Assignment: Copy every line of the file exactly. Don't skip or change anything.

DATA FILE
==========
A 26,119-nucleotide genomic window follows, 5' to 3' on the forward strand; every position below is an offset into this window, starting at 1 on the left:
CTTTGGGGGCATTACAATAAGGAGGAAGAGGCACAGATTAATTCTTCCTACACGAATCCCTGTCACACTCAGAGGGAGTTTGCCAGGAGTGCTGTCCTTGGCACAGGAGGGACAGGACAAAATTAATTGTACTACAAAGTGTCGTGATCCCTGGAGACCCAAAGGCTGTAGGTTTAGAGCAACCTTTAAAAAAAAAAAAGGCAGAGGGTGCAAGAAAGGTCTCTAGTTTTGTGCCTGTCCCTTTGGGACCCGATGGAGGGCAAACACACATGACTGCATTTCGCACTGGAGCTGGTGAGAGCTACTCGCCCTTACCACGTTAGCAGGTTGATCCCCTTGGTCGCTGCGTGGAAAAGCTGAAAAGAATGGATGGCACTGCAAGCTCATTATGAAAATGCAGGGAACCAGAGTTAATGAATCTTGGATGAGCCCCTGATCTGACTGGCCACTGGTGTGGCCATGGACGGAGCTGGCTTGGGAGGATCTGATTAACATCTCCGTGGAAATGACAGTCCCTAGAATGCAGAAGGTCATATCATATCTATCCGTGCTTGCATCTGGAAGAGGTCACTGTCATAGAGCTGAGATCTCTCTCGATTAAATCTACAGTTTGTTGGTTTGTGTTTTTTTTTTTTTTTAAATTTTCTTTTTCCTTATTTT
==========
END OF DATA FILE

A 26,119-nucleotide genomic window follows, 5' to 3' on the forward strand; every position below is an offset into this window, starting at 1 on the left:
CTTTGGGGGCATTACAATAAGGAGGAAGAGGCACAGATTAATTCTTCCTACACGAATCCCTGTCACACTCAGAGGGAGTTTGCCAGGAGTGCTGTCCTTGGCACAGGAGGGACAGGACAAAATTAATTGTACTACAAAGTGTCGTGATCCCTGGAGACCCAAAGGCTGTAGGTTTAGAGCAACCTTTAAAAAAAAAAAAGGCAGAGGGTGCAAGAAAGGTCTCTAGTTTTGTGCCTGTCCCTTTGGGACCCGATGGAGGGCAAACACACATGACTGCATTTCGCACTGGAGCTGGTGAGAGCTACTCGCCCTTACCACGTTAGCAGGTTGATCCCCTTGGTCGCTGCGTGGAAAAGCTGAAAAGAATGGATGGCACTGCAAGCTCATTATGAAAATGCAGGGAACCAGAGTTAATGAATCTTGGATGAGCCCCTGATCTGACTGGCCACTGGTGTGGCCATGGACGGAGCTGGCTTGGGAGGATCTGATTAACATCTCCGTGGAAATGACAGTCCCTAGAATGCAGAAGGTCATATCATATCTATCCGTGCTTGCATCTGGAAGAGGTCACTGTCATAGAGCTGAGATCTCTCTCGATTAAATCTACAGTTTGTTGGTTTGTGTTTTTTTTTTTTTTTAAATTTTCTTTTTCCTTATTTT